The Precision of First Man
Earlier this month, Universal Pictures’ film First Man hit theaters. The biopic intimately chronicles Neil Armstrong’s life throughout the space race, and the challenges and triumphs he faced. The story culminates with the 1969 Apollo 11 journey to the moon, one of the most dangerous missions ever made.
Director Damien Chazelle was dedicated to depicting this key piece of history as accurately as he could. From conditions inside the spacecraft to the splendor of the landing, every detail had to be as authentic as possible. This included the watches that, to us, are just as inextricably linked to the first lunar landing as Armstrong himself.
In the early 1960’s, NASA tested several watches under extreme conditions to determine the official timepiece of the space program. The winner was the Omega Speedmaster. Just a few years later, NASA put the watch’s capabilities to the test. The model solidified its place in history as the first watch on the moon. It’s been affectionately dubbed the Moonwatch ever since.
Incorporating Authentic Omegas in the Film
Chazelle recognized the important role that timepieces played in this historic moment. So, he set out to equip the cast members in period-correct Omega watches for the film. He began working closely with Omega as soon as production began in 2017. The watchmaker provided four different references for the movie. Some were exclusive creations of reproductions for First Man while others were pieces from the Omega archives.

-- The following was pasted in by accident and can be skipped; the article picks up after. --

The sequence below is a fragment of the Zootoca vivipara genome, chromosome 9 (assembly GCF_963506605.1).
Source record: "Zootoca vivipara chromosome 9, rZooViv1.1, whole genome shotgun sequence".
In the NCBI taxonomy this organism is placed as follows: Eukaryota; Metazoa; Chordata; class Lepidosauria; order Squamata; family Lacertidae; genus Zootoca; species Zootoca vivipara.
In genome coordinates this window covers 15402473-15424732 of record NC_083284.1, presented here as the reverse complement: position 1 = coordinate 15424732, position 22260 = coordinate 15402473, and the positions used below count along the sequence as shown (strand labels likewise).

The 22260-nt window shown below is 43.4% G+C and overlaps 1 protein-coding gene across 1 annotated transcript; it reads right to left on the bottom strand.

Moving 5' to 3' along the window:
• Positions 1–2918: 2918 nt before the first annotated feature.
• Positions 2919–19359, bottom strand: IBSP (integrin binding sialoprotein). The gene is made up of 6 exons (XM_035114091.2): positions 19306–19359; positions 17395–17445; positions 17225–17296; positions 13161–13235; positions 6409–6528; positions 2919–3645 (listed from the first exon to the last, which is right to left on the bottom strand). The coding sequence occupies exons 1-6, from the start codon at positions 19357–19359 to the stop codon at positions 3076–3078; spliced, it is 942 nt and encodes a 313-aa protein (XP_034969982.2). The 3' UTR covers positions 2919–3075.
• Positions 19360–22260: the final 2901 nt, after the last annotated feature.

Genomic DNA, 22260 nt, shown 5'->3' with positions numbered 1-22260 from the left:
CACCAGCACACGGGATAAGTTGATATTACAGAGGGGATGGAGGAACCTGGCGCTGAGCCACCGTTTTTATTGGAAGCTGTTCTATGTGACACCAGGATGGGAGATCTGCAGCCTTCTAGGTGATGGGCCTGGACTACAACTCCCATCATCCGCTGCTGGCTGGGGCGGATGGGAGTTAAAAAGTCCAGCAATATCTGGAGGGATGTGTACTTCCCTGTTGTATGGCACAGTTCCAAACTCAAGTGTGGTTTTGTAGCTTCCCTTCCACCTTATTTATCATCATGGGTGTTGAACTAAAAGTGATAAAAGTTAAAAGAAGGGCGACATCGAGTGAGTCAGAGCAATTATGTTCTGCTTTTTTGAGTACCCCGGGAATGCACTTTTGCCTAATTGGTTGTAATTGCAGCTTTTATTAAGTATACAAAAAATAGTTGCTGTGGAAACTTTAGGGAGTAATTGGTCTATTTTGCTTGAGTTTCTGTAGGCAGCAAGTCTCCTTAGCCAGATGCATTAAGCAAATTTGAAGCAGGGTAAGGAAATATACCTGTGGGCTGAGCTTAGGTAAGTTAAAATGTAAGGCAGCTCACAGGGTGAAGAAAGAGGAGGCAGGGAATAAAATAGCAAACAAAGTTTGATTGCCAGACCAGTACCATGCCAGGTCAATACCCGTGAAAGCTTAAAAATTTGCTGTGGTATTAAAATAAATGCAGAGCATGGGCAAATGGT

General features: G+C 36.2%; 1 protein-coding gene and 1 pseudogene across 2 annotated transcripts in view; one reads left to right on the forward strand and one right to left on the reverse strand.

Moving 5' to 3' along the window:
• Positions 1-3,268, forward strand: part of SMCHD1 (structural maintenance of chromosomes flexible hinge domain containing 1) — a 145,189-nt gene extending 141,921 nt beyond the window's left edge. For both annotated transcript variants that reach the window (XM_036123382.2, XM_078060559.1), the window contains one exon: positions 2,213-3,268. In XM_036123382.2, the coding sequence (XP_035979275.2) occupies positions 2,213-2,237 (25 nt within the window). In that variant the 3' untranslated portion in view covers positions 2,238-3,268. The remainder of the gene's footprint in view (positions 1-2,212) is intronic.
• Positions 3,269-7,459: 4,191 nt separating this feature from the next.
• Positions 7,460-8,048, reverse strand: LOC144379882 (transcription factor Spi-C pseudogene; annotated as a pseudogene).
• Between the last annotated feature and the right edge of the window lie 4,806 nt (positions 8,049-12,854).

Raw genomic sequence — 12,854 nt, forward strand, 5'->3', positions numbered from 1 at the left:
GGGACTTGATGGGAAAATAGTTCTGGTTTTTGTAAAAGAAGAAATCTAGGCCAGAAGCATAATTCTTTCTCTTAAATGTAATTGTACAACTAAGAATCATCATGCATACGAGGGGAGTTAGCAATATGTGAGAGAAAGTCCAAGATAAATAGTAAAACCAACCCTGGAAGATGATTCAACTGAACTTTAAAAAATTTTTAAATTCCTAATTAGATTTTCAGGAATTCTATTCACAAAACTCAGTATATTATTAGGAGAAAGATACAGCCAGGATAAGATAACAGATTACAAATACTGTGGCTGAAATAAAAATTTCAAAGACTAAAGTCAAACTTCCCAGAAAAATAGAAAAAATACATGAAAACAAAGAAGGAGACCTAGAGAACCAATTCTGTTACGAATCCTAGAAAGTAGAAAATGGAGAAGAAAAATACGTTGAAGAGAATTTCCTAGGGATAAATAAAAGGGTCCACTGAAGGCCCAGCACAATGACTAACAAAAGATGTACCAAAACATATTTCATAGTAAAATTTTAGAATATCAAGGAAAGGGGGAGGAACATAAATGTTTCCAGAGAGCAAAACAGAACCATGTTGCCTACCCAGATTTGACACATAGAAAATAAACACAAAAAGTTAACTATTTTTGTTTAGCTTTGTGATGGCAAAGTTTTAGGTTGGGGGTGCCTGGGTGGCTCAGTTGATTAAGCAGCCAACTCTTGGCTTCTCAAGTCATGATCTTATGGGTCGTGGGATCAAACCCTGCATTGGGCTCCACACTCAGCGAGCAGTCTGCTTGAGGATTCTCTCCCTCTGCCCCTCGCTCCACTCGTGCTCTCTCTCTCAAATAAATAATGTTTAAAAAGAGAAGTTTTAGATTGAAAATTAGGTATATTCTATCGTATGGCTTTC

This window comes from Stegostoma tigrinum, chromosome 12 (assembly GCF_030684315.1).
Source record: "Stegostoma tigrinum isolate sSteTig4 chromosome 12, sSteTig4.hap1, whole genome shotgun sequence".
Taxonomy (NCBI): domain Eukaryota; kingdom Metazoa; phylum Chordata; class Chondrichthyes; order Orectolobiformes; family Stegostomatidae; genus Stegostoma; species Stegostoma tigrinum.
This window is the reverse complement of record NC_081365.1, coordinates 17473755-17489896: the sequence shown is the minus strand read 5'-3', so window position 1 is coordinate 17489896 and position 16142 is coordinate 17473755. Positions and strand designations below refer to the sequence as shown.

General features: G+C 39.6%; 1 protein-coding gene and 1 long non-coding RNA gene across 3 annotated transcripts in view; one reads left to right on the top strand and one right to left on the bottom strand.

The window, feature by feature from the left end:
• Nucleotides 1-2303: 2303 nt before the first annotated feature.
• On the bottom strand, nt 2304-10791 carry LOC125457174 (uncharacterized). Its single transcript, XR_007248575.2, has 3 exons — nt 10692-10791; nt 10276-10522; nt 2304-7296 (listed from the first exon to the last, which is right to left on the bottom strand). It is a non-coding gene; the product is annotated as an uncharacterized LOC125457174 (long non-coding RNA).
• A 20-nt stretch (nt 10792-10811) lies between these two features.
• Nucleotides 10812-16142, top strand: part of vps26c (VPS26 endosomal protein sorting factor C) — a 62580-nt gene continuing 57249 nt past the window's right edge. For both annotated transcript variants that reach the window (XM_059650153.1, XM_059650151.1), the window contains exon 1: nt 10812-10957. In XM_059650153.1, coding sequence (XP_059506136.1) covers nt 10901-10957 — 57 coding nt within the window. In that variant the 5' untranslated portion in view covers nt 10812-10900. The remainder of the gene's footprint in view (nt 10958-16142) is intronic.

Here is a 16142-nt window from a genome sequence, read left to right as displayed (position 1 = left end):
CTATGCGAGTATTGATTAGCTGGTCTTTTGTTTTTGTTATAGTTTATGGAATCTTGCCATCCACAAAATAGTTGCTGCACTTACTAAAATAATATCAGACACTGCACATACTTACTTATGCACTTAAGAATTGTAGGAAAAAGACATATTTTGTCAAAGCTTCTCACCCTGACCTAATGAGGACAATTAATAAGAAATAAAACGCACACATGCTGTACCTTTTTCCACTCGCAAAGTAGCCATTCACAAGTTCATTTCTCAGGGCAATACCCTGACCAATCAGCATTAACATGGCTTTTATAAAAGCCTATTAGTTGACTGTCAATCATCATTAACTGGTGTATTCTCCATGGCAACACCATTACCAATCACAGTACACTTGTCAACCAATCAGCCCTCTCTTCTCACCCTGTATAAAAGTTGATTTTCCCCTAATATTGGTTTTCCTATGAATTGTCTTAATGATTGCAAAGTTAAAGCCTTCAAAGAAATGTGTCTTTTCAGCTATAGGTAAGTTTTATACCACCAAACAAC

The two most notable references are those worn in the training and mission sequences. First, the Reference ST 105.003, the same variation that secured the Speedmaster’s place as NASA’s official timepiece. In the film, Armstrong’s character wears this reference during his Apollo training. Second, the Reference ST 105.012, the version of the Speedmaster worn for the moon mission.
Variations on the Moonwatch aren’t the only period pieces you’ll spot in First Man. The movie includes an Omega CK 2605 circa 1954, which Armstrong’s character wears in his day-to-day life. There’s also a 1960’s-era Omega Stopwatch used in the film by NASA engineers during training sequences.
Omega’s Brand on Aerospace History
For nearly 60 years, Omega has cultivated close ties with the space program. Speedmaster watches have accompanied countless missions, and astronauts on the International Space Station still use them today. Omega has created numerous variations of the iconic model for NASA and collectors alike. Special edition variations like the Dark Side of the Moon have become particularly popular. The 50thanniversary of the monumental 1969 Apollo mission is on the horizon next year. Be sure to look for the debut of yet another special edition model.
As fans of the Speedmaster and its rich heritage, we’re thrilled to see a film take such attention to detail. When we think of that pivotal moment in our country’s history, we often fail to remember the vital technology and tools that made it possible. The Speedmaster is undeniably one of those devices.